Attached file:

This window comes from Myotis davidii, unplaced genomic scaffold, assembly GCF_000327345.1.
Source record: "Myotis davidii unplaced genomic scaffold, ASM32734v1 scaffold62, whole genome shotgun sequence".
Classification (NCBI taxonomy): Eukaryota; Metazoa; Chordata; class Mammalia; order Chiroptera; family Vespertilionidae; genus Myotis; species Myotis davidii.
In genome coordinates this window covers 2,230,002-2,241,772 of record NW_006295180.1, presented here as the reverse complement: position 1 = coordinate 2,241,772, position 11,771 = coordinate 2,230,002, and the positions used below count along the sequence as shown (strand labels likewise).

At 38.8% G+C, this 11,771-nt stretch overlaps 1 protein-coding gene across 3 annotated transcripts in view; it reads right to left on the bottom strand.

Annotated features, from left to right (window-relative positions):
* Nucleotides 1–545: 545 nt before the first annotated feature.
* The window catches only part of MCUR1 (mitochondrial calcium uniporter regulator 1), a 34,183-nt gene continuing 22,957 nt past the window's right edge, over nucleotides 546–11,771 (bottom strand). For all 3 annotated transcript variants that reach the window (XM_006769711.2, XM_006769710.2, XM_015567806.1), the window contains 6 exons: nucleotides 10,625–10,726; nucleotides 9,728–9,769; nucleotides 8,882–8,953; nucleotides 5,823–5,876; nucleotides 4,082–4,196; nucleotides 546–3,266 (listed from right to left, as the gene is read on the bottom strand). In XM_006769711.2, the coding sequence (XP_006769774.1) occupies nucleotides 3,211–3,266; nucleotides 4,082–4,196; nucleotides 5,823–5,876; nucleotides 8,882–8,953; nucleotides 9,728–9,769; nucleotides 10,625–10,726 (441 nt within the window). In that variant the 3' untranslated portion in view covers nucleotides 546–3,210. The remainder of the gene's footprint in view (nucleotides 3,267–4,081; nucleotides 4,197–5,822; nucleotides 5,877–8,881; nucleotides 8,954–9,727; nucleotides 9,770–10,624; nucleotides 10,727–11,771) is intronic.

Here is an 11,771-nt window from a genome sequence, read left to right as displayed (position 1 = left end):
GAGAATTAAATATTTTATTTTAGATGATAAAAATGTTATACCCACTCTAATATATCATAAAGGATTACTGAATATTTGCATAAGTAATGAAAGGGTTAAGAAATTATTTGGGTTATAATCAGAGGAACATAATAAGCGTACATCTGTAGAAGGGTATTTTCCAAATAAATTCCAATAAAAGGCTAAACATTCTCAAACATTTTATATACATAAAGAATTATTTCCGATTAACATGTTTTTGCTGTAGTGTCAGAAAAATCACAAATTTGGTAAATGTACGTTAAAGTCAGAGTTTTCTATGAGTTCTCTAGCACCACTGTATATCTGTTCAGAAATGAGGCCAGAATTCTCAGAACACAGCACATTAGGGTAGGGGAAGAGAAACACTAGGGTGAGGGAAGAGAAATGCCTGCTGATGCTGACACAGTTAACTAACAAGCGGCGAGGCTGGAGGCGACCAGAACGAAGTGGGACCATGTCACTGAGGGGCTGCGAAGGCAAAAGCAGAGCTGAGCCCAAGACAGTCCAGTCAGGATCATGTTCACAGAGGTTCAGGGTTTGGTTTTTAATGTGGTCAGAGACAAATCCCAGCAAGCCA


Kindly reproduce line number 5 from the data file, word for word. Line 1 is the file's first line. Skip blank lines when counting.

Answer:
At 38.8% G+C, this 11,771-nt stretch overlaps 1 protein-coding gene across 3 annotated transcripts in view; it reads right to left on the bottom strand.